The genre of first person puzzle game was pretty much invented from whole cloth when Valve released Portal in 2007. Since then, there have been many games in a similar vein, exploring ways to bend the brains of players braving the challenge. Antichamber is a take on this genre where the ‘twist’ is that the environment you’re exploring can actually change around you based on your actions.
That description is actually a bit simplistic. The environment is more akin to an M. C. Escher drawing in three dimensions. Corridors that would impossibly loop back on each other in real space are integral to the puzzles in Antichamber. In one case, standing in a specific place and looking in a specific direction actually changes your location, which allows you to progress.
There were definitely aspects of this game that were very appealing to me. I enjoyed the non-linear, Escher-esque spatial reasoning required to solve some of the puzzles. On the other hand, there were more aspects of the game that I didn’t like. Many of the solutions were not very clear, even after I had found them. It was unclear why a particular solution worked when other actions that seemed like they should be valid didn’t. I got frustrated when my progress seemed more based on luck and wandering than on skill and deductive reasoning.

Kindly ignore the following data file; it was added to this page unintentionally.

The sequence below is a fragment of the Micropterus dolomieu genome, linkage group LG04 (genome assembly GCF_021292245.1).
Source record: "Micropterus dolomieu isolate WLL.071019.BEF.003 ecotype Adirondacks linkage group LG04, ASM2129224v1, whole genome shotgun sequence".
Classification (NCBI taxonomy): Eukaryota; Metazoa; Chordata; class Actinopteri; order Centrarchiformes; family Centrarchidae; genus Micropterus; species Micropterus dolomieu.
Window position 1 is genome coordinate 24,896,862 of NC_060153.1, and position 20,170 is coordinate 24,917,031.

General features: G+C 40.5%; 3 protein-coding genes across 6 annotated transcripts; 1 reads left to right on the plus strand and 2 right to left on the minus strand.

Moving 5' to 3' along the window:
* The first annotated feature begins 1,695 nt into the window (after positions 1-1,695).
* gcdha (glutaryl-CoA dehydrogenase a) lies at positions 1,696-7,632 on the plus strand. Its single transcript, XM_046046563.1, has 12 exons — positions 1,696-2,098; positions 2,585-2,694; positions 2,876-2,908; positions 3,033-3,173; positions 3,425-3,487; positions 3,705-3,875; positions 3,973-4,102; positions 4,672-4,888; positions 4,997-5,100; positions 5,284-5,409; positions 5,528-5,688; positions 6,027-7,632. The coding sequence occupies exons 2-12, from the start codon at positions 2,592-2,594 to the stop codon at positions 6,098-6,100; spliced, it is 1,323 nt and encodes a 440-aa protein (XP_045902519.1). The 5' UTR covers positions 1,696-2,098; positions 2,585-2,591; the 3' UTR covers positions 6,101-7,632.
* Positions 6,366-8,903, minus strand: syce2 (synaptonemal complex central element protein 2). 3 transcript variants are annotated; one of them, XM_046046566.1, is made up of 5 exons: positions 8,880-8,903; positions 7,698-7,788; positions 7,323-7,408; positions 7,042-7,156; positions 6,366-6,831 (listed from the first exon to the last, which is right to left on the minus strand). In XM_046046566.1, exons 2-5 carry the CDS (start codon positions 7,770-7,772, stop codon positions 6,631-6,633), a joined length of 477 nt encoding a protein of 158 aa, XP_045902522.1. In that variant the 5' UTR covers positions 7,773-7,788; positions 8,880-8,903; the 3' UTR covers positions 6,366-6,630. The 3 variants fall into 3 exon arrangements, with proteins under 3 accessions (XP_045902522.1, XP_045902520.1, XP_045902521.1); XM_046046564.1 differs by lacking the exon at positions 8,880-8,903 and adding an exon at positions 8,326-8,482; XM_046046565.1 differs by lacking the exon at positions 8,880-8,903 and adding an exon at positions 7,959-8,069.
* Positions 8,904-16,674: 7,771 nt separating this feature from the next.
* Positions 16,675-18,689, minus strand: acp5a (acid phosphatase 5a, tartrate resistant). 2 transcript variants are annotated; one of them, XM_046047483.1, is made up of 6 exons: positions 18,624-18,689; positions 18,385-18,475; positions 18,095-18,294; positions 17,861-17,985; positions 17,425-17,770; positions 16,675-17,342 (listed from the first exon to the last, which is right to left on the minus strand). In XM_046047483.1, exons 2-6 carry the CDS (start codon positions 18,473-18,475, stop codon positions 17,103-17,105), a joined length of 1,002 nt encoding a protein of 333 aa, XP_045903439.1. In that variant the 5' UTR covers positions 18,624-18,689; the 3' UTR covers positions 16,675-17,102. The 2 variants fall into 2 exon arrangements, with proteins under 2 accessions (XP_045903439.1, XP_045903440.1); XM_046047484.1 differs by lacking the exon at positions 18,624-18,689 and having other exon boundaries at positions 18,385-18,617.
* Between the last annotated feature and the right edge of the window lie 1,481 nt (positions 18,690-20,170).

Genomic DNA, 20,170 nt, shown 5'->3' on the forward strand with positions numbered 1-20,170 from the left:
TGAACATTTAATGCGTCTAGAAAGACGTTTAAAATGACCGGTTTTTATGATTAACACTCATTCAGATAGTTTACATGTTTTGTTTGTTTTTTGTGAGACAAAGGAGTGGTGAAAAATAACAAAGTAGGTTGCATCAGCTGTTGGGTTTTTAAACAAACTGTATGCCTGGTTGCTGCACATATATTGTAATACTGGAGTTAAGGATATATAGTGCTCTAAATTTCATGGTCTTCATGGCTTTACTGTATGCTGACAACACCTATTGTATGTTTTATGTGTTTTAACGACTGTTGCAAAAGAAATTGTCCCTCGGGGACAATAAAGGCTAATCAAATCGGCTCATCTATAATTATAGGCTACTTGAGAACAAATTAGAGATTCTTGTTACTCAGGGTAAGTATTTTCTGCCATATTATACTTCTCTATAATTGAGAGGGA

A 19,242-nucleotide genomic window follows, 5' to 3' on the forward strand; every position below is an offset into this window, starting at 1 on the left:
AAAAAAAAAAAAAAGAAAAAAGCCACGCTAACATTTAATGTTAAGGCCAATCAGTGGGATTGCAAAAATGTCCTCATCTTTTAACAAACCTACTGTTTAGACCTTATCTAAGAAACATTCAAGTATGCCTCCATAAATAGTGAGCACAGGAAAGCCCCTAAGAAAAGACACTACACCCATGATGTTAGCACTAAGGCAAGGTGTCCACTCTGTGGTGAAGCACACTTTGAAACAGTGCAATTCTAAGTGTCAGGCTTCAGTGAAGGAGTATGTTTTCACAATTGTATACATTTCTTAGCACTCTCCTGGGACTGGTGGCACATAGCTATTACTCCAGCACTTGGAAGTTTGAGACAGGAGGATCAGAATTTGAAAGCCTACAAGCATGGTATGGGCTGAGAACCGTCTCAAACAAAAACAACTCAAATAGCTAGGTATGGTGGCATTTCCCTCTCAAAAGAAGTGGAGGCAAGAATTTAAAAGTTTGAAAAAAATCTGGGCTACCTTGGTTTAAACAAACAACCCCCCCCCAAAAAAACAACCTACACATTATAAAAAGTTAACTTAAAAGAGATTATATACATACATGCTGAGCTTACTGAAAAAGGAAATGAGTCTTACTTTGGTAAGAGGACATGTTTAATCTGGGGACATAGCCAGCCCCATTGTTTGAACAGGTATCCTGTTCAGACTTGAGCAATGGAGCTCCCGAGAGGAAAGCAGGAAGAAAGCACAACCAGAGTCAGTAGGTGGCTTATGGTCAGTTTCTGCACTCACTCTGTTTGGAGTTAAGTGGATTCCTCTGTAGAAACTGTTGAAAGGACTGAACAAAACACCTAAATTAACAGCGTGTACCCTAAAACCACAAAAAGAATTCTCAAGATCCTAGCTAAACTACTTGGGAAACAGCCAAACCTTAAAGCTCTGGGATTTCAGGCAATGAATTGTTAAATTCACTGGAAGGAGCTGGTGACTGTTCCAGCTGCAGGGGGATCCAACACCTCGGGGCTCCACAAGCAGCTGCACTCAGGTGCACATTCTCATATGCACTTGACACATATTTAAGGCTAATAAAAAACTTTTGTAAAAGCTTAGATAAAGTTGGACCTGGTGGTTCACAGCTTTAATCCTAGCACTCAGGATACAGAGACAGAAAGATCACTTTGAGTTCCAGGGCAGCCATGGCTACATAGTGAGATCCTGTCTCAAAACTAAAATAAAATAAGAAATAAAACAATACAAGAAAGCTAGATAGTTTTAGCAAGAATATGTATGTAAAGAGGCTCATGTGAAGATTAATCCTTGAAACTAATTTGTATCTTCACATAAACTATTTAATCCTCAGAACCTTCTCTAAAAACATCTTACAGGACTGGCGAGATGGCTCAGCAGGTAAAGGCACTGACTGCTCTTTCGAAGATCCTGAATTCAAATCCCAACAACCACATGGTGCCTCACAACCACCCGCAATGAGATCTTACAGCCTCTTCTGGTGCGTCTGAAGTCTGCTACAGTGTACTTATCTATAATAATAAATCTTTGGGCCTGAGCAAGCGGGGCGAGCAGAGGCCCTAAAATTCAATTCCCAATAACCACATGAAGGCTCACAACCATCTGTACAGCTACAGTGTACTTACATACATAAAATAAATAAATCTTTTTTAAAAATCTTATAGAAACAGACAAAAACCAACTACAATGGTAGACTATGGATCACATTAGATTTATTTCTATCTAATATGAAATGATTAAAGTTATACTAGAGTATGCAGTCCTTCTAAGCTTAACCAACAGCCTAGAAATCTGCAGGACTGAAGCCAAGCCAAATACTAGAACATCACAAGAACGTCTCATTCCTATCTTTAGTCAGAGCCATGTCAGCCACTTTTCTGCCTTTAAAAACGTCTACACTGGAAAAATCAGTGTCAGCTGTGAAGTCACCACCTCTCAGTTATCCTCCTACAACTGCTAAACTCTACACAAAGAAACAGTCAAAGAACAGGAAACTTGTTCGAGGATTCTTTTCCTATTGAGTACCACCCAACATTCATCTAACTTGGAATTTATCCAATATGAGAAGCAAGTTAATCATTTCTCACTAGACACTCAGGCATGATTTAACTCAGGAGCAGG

I have a couple of additional minor complaints that are probably specific to me. I did play this game using the ‘unofficial’ gamepad controls. I’d recommend avoiding them. Just use keyboard and mouse. Also, I did experience some motion sickness while playing this game, so if you’re prone to that, maybe steer clear.
Overall, I don’t think I can recommend Antichamber, definitely not at full price. If you can pick it up for a few bucks on sale, or as part of a bundle, give it a whirl and see if it’s your flavor of fun. See you next time!